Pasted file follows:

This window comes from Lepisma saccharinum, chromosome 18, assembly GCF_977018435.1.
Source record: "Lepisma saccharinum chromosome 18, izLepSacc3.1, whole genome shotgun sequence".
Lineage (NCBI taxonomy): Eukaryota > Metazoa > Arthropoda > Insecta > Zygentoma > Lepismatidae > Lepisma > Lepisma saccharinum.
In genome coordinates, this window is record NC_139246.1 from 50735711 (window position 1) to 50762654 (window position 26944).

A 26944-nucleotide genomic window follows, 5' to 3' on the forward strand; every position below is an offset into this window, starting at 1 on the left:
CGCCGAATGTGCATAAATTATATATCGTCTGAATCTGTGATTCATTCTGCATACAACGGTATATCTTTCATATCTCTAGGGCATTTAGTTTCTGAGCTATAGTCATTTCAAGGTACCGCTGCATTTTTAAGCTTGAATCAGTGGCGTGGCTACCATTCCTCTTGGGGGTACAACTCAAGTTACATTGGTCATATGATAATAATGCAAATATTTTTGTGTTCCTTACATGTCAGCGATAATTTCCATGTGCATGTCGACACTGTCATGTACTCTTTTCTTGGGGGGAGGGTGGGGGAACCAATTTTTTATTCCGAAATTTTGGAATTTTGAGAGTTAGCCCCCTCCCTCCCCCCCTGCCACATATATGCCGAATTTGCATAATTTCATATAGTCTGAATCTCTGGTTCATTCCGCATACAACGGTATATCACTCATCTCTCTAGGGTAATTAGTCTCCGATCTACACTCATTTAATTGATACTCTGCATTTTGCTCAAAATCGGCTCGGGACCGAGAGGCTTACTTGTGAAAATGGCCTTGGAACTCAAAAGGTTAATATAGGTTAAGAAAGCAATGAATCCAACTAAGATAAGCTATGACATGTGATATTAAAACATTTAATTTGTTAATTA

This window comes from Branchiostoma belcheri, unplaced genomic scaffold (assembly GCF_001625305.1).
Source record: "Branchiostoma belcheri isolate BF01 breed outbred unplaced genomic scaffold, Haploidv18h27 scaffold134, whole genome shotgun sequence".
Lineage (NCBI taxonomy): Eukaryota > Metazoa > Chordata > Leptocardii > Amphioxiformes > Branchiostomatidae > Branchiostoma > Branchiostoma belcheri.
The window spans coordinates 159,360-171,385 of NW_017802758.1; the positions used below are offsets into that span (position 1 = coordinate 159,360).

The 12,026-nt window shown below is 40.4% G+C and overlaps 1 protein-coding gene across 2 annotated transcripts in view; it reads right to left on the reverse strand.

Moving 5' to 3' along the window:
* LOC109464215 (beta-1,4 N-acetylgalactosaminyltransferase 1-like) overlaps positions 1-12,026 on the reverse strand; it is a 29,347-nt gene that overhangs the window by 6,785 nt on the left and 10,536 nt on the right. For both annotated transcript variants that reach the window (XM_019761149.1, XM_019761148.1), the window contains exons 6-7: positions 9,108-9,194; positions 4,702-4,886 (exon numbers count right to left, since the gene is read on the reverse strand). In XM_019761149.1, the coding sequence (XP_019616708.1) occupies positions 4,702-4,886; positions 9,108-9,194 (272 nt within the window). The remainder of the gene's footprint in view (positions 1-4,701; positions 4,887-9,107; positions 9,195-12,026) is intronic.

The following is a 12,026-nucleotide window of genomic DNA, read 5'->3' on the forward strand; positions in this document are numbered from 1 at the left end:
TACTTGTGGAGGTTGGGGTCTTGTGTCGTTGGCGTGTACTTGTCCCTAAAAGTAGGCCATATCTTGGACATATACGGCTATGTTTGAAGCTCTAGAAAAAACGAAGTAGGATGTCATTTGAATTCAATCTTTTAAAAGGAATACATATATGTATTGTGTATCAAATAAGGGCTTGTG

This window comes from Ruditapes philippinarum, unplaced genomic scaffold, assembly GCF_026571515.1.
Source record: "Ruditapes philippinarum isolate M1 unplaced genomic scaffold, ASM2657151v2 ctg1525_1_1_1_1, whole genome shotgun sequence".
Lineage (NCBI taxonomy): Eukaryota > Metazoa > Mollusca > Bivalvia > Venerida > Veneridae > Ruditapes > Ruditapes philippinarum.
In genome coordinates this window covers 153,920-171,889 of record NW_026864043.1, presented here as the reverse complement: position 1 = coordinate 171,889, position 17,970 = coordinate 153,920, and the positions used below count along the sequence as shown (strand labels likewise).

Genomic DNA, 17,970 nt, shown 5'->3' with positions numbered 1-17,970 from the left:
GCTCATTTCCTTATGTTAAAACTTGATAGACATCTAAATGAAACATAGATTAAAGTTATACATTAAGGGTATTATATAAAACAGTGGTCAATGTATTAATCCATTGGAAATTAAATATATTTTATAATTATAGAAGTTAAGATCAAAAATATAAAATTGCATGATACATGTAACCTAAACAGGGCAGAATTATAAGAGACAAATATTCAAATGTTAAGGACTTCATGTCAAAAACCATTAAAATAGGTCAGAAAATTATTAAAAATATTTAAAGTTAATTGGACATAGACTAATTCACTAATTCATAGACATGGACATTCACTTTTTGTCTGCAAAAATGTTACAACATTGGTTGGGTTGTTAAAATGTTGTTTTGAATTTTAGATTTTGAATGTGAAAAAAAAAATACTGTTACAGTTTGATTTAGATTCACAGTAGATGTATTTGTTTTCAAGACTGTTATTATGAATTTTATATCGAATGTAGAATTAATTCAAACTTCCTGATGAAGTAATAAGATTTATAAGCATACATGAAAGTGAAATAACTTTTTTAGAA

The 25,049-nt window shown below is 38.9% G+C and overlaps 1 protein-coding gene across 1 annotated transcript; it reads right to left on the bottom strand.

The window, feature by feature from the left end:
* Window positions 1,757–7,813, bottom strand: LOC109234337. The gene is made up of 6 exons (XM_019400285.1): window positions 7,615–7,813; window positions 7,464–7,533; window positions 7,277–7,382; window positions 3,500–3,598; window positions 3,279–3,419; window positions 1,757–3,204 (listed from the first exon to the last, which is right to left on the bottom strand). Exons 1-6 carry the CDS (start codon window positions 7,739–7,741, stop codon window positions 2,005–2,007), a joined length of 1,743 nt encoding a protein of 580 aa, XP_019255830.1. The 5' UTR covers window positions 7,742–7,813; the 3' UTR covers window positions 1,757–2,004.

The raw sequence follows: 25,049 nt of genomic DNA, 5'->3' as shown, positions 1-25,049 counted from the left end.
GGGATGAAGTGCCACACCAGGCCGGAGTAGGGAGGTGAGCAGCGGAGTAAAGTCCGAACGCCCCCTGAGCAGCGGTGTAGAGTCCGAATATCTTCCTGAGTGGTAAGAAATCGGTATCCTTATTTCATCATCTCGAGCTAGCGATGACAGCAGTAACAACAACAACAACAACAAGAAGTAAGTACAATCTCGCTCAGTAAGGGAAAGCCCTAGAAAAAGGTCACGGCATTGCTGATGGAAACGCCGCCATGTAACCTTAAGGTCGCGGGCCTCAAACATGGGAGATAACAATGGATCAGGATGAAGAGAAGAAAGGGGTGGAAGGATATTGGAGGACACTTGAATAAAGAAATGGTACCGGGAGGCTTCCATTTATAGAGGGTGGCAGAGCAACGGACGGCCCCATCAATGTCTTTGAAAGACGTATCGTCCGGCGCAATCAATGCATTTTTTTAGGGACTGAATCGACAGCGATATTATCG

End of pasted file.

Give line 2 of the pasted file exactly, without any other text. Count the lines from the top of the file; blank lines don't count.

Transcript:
Source record: "Lepisma saccharinum chromosome 18, izLepSacc3.1, whole genome shotgun sequence".